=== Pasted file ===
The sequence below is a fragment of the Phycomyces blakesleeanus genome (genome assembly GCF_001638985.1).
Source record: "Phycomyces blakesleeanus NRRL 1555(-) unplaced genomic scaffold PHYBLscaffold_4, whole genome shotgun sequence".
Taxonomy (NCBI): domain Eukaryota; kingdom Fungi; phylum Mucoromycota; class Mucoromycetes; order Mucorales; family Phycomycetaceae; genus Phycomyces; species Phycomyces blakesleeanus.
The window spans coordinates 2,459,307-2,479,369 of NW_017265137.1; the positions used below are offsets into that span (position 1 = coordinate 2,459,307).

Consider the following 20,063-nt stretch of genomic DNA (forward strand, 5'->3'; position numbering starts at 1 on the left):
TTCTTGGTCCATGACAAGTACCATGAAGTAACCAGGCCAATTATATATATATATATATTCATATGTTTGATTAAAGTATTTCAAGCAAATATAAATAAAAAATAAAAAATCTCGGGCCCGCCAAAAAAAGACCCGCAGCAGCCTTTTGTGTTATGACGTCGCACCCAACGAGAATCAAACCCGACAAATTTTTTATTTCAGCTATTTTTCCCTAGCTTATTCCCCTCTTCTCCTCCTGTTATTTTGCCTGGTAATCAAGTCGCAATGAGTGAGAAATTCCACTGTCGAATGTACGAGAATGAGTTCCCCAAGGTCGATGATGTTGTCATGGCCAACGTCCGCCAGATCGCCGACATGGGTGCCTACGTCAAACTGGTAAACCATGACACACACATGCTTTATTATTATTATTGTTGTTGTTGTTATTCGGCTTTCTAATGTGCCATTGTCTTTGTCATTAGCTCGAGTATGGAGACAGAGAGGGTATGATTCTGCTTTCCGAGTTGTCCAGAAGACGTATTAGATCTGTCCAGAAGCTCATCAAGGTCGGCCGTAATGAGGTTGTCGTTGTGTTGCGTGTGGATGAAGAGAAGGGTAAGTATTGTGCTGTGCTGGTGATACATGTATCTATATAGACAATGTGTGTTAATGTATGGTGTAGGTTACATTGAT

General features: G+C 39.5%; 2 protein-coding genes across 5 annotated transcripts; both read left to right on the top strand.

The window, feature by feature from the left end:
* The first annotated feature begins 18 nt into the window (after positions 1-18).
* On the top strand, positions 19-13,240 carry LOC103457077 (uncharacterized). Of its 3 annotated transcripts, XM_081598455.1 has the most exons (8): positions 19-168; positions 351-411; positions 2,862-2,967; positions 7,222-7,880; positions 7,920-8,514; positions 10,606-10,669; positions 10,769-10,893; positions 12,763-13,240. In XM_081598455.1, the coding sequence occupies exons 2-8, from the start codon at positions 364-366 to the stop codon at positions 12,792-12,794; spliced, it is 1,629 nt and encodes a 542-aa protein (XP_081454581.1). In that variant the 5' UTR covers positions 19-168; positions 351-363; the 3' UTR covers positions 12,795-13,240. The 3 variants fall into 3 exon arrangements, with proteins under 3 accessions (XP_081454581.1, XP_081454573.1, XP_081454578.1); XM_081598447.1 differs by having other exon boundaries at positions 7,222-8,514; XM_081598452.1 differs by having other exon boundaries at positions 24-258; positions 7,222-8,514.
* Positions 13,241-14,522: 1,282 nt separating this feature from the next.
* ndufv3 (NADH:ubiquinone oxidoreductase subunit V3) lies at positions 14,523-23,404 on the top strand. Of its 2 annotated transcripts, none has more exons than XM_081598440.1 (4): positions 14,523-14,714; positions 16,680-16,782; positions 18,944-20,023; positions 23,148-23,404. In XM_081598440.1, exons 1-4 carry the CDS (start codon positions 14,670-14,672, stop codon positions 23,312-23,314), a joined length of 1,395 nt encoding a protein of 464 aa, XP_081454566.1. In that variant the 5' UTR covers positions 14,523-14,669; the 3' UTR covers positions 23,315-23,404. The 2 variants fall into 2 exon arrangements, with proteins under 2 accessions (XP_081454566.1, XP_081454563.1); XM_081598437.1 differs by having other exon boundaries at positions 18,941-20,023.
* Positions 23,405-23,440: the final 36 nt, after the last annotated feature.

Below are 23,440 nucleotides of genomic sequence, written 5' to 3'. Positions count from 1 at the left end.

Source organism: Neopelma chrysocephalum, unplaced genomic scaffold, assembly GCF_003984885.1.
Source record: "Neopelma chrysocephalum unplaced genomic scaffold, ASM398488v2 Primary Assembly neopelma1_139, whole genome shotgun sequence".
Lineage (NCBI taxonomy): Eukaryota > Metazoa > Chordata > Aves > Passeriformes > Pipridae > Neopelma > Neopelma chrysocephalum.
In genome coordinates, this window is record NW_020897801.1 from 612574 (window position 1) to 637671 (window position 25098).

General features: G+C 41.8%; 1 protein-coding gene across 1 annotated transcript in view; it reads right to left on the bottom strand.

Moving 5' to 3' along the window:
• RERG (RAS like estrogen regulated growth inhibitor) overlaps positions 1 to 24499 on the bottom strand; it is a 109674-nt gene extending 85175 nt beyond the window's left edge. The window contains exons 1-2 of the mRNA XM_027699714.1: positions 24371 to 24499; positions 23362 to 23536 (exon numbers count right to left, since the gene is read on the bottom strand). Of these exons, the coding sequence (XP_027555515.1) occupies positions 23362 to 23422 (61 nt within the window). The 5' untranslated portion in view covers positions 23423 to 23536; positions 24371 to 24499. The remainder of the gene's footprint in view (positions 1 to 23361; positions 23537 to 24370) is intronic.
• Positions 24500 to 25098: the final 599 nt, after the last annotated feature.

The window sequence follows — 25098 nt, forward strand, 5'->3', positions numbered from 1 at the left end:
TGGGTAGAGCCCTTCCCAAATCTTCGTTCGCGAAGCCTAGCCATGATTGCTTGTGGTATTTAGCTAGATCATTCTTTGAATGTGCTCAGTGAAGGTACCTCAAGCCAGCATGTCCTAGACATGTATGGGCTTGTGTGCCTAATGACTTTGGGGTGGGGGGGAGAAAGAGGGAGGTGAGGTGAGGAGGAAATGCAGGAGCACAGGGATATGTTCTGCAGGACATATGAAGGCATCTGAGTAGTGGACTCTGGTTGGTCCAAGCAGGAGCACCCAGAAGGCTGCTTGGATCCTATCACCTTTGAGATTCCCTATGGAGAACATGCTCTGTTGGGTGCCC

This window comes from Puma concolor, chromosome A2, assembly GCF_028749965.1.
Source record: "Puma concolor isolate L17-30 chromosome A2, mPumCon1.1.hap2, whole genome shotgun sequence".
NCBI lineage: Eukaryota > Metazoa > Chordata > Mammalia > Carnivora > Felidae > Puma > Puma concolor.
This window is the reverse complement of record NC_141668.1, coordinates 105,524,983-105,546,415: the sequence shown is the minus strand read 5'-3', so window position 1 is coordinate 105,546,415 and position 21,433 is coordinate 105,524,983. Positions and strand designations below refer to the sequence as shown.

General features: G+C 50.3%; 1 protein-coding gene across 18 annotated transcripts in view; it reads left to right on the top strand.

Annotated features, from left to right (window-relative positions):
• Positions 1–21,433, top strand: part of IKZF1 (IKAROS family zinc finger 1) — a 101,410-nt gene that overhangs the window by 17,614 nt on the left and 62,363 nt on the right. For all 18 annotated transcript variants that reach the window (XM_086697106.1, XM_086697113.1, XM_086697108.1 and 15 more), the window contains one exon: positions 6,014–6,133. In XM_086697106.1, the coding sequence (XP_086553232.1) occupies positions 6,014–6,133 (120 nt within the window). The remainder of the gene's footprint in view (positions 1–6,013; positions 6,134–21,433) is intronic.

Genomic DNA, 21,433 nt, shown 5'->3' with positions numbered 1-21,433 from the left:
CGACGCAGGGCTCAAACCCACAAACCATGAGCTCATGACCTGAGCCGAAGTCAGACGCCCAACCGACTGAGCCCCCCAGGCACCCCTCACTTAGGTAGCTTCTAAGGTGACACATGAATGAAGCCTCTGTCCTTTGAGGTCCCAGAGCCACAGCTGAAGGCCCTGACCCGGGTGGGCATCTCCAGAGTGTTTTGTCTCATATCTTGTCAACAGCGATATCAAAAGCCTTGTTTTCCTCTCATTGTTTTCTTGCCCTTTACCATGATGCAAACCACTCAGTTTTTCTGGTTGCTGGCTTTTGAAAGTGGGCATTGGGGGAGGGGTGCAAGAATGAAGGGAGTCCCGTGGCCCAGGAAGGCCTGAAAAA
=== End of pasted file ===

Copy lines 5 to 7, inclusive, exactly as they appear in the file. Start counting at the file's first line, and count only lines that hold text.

Consider the following 20,063-nt stretch of genomic DNA (forward strand, 5'->3'; position numbering starts at 1 on the left):
TTCTTGGTCCATGACAAGTACCATGAAGTAACCAGGCCAATTATATATATATATATATTCATATGTTTGATTAAAGTATTTCAAGCAAATATAAATAAAAAATAAAAAATCTCGGGCCCGCCAAAAAAAGACCCGCAGCAGCCTTTTGTGTTATGACGTCGCACCCAACGAGAATCAAACCCGACAAATTTTTTATTTCAGCTATTTTTCCCTAGCTTATTCCCCTCTTCTCCTCCTGTTATTTTGCCTGGTAATCAAGTCGCAATGAGTGAGAAATTCCACTGTCGAATGTACGAGAATGAGTTCCCCAAGGTCGATGATGTTGTCATGGCCAACGTCCGCCAGATCGCCGACATGGGTGCCTACGTCAAACTGGTAAACCATGACACACACATGCTTTATTATTATTATTGTTGTTGTTGTTATTCGGCTTTCTAATGTGCCATTGTCTTTGTCATTAGCTCGAGTATGGAGACAGAGAGGGTATGATTCTGCTTTCCGAGTTGTCCAGAAGACGTATTAGATCTGTCCAGAAGCTCATCAAGGTCGGCCGTAATGAGGTTGTCGTTGTGTTGCGTGTGGATGAAGAGAAGGGTAAGTATTGTGCTGTGCTGGTGATACATGTATCTATATAGACAATGTGTGTTAATGTATGGTGTAGGTTACATTGAT

General features: G+C 39.5%; 2 protein-coding genes across 5 annotated transcripts; both read left to right on the top strand.